Third, where the Legislature has intended in the Act  that exemptions encompass functions such as investigation, enforcement, court proceedings, or pre-trial detention, it has made this clear through language such as that used in sections 14(1)  and (2) .

 

Fourth, this interpretation of “correctional” is consistent with the comparable provision in the federal Privacy Act .  Section 24(1) of that Act  provides:

 

The head of a government institution may refuse to disclose any personal information requested under subsection 12(1) that was collected or obtained by the Correctional Service of Canada or the National Parole Board while the individual who made the request was under sentence for an offence against any Act  of Parliament, if the disclosure could reasonably be expected to

 

(a)                lead to a serious disruption of the individual’s institutional, parole or statutory release program; or

 

(b)               reveal information about the individual originally obtained on a promise of confidentiality, express or implied. [Emphasis added.]

 

Section 12(1)  of the Privacy Act  states, in part:

 

Subject to this Act , every individual…has a right to and shall, on request, be given access to

 

(b)        any … personal information about the individual under the control of a government institution with respect to which the individual is able to provide sufficiently specific information on the location of the institutions as to render it reasonably retrievable by the government institution.

 

Finally, to give “correctional” the meaning given to it in the phrase “correctional service” in the MCSA  would have the effect of broadening the exemption and narrowing rights of access, which is contrary to the purposes of the Act  and to principles of statutory construction.  In my view, the overall purposes of the Act  should be considered in interpreting the phrase “correctional record”.  Section 1 (a) of the Act  provides the right of access to information under the control of institutions in accordance with the principle that information should be available to the public and that necessary exemptions from this general right of access should be limited and specific.  More particularly, section 1 (b) states the further purpose of the Act  is “to protect the privacy of individuals with respect to personal information about themselves held by institutions and to provide individuals with a right of access to that information” (my emphasis).  As previous orders have said, when an individual is seeking access to his or her own personal information, the right of access is particularly important and should not be denied unless there are compelling reasons to do so [Orders P-460, PO-2395, MO-1323,MO-1855, MO-1896].

 

Statutory exemptions are to be strictly construed and persons seeking the benefit of such an exemption must establish clearly that they come within its terms:  Sullivan and Driedger on the Construction of Statutes (4th ed., Toronto:  Butterworths, 2002), at 396-7.  In addition, there is a presumption that the legislature does not intend to abolish, limit or otherwise interfere with the rights of subjects.  Legislation designed to curtail rights is strictly construed:  Sullivan and Driedger, above, at 399-400.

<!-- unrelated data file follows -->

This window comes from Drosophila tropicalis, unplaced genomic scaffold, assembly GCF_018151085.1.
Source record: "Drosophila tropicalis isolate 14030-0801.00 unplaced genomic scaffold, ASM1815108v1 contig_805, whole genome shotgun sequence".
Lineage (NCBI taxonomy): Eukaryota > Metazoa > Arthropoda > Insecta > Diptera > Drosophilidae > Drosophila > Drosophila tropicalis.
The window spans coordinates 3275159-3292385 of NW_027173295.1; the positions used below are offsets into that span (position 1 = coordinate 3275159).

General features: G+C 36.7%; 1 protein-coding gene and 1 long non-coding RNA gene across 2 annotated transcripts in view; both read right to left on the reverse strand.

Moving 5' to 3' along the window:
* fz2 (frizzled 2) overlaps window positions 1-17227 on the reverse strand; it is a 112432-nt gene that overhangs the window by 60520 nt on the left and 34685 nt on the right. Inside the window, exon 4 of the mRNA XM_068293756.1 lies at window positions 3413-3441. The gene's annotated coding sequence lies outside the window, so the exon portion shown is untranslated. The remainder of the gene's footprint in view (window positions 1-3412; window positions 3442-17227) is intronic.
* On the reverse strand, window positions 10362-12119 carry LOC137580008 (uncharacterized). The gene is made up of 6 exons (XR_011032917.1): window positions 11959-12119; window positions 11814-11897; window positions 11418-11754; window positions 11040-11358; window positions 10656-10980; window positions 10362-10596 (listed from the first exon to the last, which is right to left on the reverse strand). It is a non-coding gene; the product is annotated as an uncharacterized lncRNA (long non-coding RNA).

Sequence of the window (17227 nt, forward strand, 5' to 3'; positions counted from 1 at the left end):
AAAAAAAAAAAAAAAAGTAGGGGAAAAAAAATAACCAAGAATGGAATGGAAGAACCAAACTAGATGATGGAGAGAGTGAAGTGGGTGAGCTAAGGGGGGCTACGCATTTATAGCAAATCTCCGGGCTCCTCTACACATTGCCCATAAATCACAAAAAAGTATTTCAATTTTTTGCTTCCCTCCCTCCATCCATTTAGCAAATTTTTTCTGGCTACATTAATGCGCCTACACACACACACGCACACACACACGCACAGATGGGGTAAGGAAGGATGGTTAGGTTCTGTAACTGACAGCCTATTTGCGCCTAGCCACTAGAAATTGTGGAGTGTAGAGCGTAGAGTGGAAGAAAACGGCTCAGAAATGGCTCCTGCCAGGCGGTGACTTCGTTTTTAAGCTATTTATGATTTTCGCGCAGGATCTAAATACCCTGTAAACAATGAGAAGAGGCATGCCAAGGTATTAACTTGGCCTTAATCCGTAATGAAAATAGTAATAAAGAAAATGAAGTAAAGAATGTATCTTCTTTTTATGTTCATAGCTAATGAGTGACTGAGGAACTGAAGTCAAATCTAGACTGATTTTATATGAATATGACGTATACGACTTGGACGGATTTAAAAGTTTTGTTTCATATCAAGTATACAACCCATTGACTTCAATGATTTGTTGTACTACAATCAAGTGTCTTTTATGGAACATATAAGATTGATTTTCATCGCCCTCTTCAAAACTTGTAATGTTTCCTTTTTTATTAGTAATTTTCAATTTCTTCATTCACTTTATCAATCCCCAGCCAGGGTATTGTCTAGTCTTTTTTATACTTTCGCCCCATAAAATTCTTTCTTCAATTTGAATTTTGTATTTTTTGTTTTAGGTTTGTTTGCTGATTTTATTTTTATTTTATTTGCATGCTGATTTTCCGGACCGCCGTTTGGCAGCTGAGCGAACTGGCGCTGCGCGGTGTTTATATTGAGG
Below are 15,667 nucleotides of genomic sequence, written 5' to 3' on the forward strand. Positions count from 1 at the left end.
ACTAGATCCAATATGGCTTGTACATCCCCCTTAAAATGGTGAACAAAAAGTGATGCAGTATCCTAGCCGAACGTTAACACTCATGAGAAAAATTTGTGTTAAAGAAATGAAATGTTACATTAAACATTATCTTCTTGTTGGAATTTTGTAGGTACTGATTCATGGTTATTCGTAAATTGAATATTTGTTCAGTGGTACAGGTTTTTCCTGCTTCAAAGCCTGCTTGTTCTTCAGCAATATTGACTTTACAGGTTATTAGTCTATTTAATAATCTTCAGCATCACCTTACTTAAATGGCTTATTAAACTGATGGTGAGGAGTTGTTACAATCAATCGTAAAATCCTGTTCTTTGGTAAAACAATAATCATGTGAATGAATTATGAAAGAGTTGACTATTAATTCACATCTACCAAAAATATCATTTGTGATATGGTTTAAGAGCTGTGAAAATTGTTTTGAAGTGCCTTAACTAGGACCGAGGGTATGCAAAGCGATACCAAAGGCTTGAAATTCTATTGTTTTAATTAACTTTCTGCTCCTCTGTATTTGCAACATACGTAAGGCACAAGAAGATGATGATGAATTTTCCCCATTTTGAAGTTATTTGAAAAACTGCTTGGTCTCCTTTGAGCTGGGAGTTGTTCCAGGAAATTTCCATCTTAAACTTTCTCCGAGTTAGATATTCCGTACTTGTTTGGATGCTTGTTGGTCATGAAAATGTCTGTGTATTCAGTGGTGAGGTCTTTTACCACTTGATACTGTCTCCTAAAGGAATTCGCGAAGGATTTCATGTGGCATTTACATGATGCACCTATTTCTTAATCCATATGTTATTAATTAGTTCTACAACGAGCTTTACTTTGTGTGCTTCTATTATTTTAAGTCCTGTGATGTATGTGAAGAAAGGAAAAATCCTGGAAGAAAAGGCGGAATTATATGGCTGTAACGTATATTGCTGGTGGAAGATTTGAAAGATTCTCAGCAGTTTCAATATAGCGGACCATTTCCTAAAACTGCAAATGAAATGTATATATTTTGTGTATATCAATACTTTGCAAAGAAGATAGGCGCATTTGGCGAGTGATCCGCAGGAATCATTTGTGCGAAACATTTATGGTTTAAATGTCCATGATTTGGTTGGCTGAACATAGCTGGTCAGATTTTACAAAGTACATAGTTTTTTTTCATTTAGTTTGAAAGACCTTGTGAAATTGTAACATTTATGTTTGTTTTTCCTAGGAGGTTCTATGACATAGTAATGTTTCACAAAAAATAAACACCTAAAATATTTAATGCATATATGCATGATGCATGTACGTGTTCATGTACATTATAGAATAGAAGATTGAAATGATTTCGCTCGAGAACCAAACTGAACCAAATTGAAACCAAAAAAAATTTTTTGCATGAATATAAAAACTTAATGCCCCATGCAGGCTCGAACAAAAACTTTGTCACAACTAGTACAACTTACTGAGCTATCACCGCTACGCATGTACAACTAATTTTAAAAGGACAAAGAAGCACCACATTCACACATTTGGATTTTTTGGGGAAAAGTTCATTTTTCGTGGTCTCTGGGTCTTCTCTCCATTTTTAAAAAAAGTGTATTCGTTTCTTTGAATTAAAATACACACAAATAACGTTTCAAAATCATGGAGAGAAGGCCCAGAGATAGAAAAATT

Therefore, in my view, taking into account both the Ministry’s explanation of its organization and functions and dictionary definitions as well as the purpose of the Act , I conclude that the word “correctional” in section 49 (e) refers to the punishment and rehabilitation of offenders after a finding of wrong-doing, through programs such as imprisonment, parole and probation, and not to matters such as investigation, prosecution, court proceedings, and pre-trial and pre-sentence detention.  The Ministry carries out some functions that fit within the usual meaning of “correctional”, and in my view, for records to be “correctional records”, they must relate to those functions.

 

A record created by the Ministry before any finding of wrong-doing, in the course of a function such as investigation, prosecution, court proceedings, and pre-trial and pre-sentence detention is, therefore, not a “correctional record”.

 

In addition, previous orders of this office suggest that a record created by an institution such as a police service or an agency such as a court that is not a correctional authority does not become a “correctional record” merely because it is provided to the Ministry.  Records have been found to qualify as “correctional records” because they “in their entirety, are records created and maintained by the Ministry’s probation and parole staff which relate to the supervision of the appellant’s parole” [Orders PO-1935, PO-2334, P-748].

 

Further, not every record created by the Ministry that is found in a Ministry file relating to a correctional function is a “correctional record”.  Some records are purely administrative, and are therefore not “correctional records”.  In Order PO-2334, Adjudicator Frank DeVries found that portions of the records that the Ministry claimed to be “correctional records” in that case qualified, but other records in the same file were not “correctional records”.  Adjudicator DeVries rejected the Ministry’s position that because transmittal forms and covering pages are used in relation to records that qualify for the exemption under section 49 (e), they too qualify for exemption under that section.  He found that “(t)hese documents cannot be described as ‘correctional records’”.

 

The origin and purpose of a record must be considered in determining whether it is a “correctional record”.  To treat every record in a correctional authority’s files as a “correctional record” regardless of source or purpose would broaden the section 49 (e) exemption unacceptably and would not be consistent with the purposes of the Act .